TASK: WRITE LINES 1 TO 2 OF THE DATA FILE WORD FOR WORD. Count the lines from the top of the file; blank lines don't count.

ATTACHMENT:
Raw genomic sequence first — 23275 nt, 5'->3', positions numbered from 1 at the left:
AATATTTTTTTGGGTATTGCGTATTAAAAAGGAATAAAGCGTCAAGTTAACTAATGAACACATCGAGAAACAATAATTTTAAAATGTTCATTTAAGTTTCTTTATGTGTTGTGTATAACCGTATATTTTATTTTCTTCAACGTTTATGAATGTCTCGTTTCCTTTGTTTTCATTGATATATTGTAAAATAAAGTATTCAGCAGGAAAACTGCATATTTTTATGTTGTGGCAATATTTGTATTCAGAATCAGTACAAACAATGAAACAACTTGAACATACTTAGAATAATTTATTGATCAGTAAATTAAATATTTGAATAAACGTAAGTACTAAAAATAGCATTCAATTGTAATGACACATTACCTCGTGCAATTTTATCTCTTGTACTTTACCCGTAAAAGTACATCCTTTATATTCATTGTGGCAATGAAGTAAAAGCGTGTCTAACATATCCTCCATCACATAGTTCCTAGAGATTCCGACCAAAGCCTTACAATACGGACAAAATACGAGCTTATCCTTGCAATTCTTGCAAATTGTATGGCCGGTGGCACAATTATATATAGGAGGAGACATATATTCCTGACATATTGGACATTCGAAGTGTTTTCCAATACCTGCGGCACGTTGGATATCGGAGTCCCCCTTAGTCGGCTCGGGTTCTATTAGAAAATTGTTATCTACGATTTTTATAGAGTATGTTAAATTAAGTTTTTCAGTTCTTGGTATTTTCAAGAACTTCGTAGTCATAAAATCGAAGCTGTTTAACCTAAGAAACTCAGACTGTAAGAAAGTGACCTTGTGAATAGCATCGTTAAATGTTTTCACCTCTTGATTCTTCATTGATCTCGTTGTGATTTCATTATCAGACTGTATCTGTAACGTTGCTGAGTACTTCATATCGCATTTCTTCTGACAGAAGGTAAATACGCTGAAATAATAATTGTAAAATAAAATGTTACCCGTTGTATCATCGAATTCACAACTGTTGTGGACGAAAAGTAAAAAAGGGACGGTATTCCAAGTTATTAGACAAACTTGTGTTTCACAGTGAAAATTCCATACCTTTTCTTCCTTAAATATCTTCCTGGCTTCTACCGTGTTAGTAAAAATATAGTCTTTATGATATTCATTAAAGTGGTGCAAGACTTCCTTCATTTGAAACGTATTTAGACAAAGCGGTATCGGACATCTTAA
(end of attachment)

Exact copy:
Raw genomic sequence first — 23275 nt, 5'->3', positions numbered from 1 at the left:
AATATTTTTTTGGGTATTGCGTATTAAAAAGGAATAAAGCGTCAAGTTAACTAATGAACACATCGAGAAACAATAATTTTAAAATGTTCATTTAAGTTTCTTTATGTGTTGTGTATAACCGTATATTTTATTTTCTTCAACGTTTATGAATGTCTCGTTTCCTTTGTTTTCATTGATATATTGTAAAATAAAGTATTCAGCAGGAAAACTGCATATTTTTATGTTGTGGCAATATTTGTATTCAGAATCAGTACAAACAATGAAACAACTTGAACATACTTAGAATAATTTATTGATCAGTAAATTAAATATTTGAATAAACGTAAGTACTAAAAATAGCATTCAATTGTAATGACACATTACCTCGTGCAATTTTATCTCTTGTACTTTACCCGTAAAAGTACATCCTTTATATTCATTGTGGCAATGAAGTAAAAGCGTGTCTAACATATCCTCCATCACATAGTTCCTAGAGATTCCGACCAAAGCCTTACAATACGGACAAAATACGAGCTTATCCTTGCAATTCTTGCAAATTGTATGGCCGGTGGCACAATTATATATAGGAGGAGACATATATTCCTGACATATTGGACATTCGAAGTGTTTTCCAATACCTGCGGCACGTTGGATATCGGAGTCCCCCTTAGTCGGCTCGGGTTCTATTAGAAAATTGTTATCTACGATTTTTATAGAGTATGTTAAATTAAGTTTTTCAGTTCTTGGTATTTTCAAGAACTTCGTAGTCATAAAATCGAAGCTGTTTAACCTAAGAAACTCAGACTGTAAGAAAGTGACCTTGTGAATAGCATCGTTAAATGTTTTCACCTCTTGATTCTTCATTGATCTCGTTGTGATTTCATTATCAGACTGTATCTGTAACGTTGCTGAGTACTTCATATCGCATTTCTTCTGACAGAAGGTAAATACGCTGAAATAATAATTGTAAAATAAAATGTTACCCGTTGTATCATCGAATTCACAACTGTTGTGGACGAAAAGTAAAAAAGGGACGGTATTCCAAGTTATTAGACAAACTTGTGTTTCACAGTGAAAATTCCATACCTTTTCTTCCTTAAATATCTTCCTGGCTTCTACCGTGTTAGTAAAAATATAGTCTTTATGATATTCATTAAAGTGGTGCAAGACTTCCTTCATTTGAAACGTATTTAGACAAAGCGGTATCGGACATCTTAA